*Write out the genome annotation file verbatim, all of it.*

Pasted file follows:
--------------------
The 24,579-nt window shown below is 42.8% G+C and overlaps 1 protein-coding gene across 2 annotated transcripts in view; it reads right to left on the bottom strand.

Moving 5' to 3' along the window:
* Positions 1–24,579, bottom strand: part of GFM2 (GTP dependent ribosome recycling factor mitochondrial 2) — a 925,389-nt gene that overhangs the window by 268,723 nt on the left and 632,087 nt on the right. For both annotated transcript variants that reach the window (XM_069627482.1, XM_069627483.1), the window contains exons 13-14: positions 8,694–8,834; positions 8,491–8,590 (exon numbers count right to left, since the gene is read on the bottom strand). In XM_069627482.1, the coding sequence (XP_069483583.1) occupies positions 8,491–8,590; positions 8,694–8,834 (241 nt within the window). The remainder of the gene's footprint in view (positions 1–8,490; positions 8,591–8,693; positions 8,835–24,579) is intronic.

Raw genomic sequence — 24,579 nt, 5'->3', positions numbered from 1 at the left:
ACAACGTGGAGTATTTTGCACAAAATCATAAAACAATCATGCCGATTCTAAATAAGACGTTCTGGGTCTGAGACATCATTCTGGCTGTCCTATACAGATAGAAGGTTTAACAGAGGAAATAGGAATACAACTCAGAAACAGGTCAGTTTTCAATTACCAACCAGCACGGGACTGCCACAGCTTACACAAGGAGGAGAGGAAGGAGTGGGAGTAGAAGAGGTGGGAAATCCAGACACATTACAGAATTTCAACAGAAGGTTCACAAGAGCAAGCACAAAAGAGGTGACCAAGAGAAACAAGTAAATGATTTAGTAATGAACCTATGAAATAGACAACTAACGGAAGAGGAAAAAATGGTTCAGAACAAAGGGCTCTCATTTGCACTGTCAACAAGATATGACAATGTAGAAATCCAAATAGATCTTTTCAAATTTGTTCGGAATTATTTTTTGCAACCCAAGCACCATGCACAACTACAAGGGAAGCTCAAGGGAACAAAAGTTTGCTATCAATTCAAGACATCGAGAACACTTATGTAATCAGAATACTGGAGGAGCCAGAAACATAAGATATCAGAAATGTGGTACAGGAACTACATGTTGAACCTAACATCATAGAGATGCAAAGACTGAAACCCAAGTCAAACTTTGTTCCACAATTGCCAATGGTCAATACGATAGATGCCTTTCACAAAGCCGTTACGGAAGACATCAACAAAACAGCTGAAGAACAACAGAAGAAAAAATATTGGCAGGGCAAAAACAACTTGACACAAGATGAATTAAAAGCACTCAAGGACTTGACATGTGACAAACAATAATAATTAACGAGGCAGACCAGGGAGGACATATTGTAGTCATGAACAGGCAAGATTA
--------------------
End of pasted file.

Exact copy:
The 24,579-nt window shown below is 42.8% G+C and overlaps 1 protein-coding gene across 2 annotated transcripts in view; it reads right to left on the bottom strand.

Moving 5' to 3' along the window:
* Positions 1–24,579, bottom strand: part of GFM2 (GTP dependent ribosome recycling factor mitochondrial 2) — a 925,389-nt gene that overhangs the window by 268,723 nt on the left and 632,087 nt on the right. For both annotated transcript variants that reach the window (XM_069627482.1, XM_069627483.1), the window contains exons 13-14: positions 8,694–8,834; positions 8,491–8,590 (exon numbers count right to left, since the gene is read on the bottom strand). In XM_069627482.1, the coding sequence (XP_069483583.1) occupies positions 8,491–8,590; positions 8,694–8,834 (241 nt within the window). The remainder of the gene's footprint in view (positions 1–8,490; positions 8,591–8,693; positions 8,835–24,579) is intronic.

Raw genomic sequence — 24,579 nt, 5'->3', positions numbered from 1 at the left:
ACAACGTGGAGTATTTTGCACAAAATCATAAAACAATCATGCCGATTCTAAATAAGACGTTCTGGGTCTGAGACATCATTCTGGCTGTCCTATACAGATAGAAGGTTTAACAGAGGAAATAGGAATACAACTCAGAAACAGGTCAGTTTTCAATTACCAACCAGCACGGGACTGCCACAGCTTACACAAGGAGGAGAGGAAGGAGTGGGAGTAGAAGAGGTGGGAAATCCAGACACATTACAGAATTTCAACAGAAGGTTCACAAGAGCAAGCACAAAAGAGGTGACCAAGAGAAACAAGTAAATGATTTAGTAATGAACCTATGAAATAGACAACTAACGGAAGAGGAAAAAATGGTTCAGAACAAAGGGCTCTCATTTGCACTGTCAACAAGATATGACAATGTAGAAATCCAAATAGATCTTTTCAAATTTGTTCGGAATTATTTTTTGCAACCCAAGCACCATGCACAACTACAAGGGAAGCTCAAGGGAACAAAAGTTTGCTATCAATTCAAGACATCGAGAACACTTATGTAATCAGAATACTGGAGGAGCCAGAAACATAAGATATCAGAAATGTGGTACAGGAACTACATGTTGAACCTAACATCATAGAGATGCAAAGACTGAAACCCAAGTCAAACTTTGTTCCACAATTGCCAATGGTCAATACGATAGATGCCTTTCACAAAGCCGTTACGGAAGACATCAACAAAACAGCTGAAGAACAACAGAAGAAAAAATATTGGCAGGGCAAAAACAACTTGACACAAGATGAATTAAAAGCACTCAAGGACTTGACATGTGACAAACAATAATAATTAACGAGGCAGACCAGGGAGGACATATTGTAGTCATGAACAGGCAAGATTA